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Approximately 20 percent of all stroke survivors will develop cognitive problems later in life, including vascular dementia. Experts with the Methodist Neurological Institute in Houston say recent research showing a possible link between vascular lesions and Alzheimer's disease is yet another reason to be more vigilant in our efforts to prevent a stroke.
Vascular dementia occurs when decreased blood flow to the brain -- often as a result of stroke -- causes tissue damage, resulting in diminished cognitive abilities. According to the National Stroke Association, vascular dementia is the second-leading cause of dementia, after Alzheimer's disease.
Prevent a Stroke and Stroke-Related Dementia
Aging, hardening of the arteries and a previous history of stroke are major risk factors for stroke-related dementia, according to Dr. John Volpi, stroke neurologist with the Methodist Neurological Institute in Houston, Texas. Other major risk factors and preventive measures are the same as those for stroke:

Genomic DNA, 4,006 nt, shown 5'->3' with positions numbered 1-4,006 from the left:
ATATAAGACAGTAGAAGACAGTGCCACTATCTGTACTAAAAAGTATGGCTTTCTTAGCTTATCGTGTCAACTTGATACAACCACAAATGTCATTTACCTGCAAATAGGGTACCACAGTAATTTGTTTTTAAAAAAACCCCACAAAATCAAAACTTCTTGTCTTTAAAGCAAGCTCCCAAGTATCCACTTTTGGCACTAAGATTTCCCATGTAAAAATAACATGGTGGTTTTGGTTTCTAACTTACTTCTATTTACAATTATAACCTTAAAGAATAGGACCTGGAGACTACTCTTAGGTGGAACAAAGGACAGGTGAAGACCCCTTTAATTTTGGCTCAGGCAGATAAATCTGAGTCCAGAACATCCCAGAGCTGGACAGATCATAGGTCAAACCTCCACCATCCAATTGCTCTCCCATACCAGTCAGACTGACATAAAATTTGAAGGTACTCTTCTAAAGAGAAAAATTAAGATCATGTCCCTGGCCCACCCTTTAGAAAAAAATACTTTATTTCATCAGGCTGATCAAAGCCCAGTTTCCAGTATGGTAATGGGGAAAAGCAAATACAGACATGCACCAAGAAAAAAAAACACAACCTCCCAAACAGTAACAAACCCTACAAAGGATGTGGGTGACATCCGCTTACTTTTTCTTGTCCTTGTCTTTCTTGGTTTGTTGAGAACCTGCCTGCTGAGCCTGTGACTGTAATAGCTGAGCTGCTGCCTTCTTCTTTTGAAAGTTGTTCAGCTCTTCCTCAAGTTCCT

* Control high blood pressure and cholesterol levels through diet, exercise and medication, if prescribed by your health care provider.
* Quit smoking if you smoke.
* Manage diabetes through lifestyle changes and medication, as prescribed.
Signs of Vascular Dementia
Signs of vascular dementia can come on suddenly with the onset of stroke, or they can develop gradually. Gradual symptoms may be the result of a series of small, mini strokes rather than a single, catastrophic stroke, says Volpi.
Symptoms may include memory loss; difficulty concentrating or following instructions; inability to perform tasks that once came easily; and confusion, wandering or getting lost in familiar surroundings. In addition, changes in mood, behavior or personality -- including agitation, aggression or depression -- may occur.
If you or someone you care for is experiencing dementia symptoms, a complete clinical evaluation is necessary. This may include tests of cognitive functioning and brain imaging scans, such as computed tomography (CT) or magnetic resonance imaging (MRI), to pinpoint areas of damage. Following your health care provider's recommendations for treatment and medication may prevent or slow onset of stroke-related dementia.

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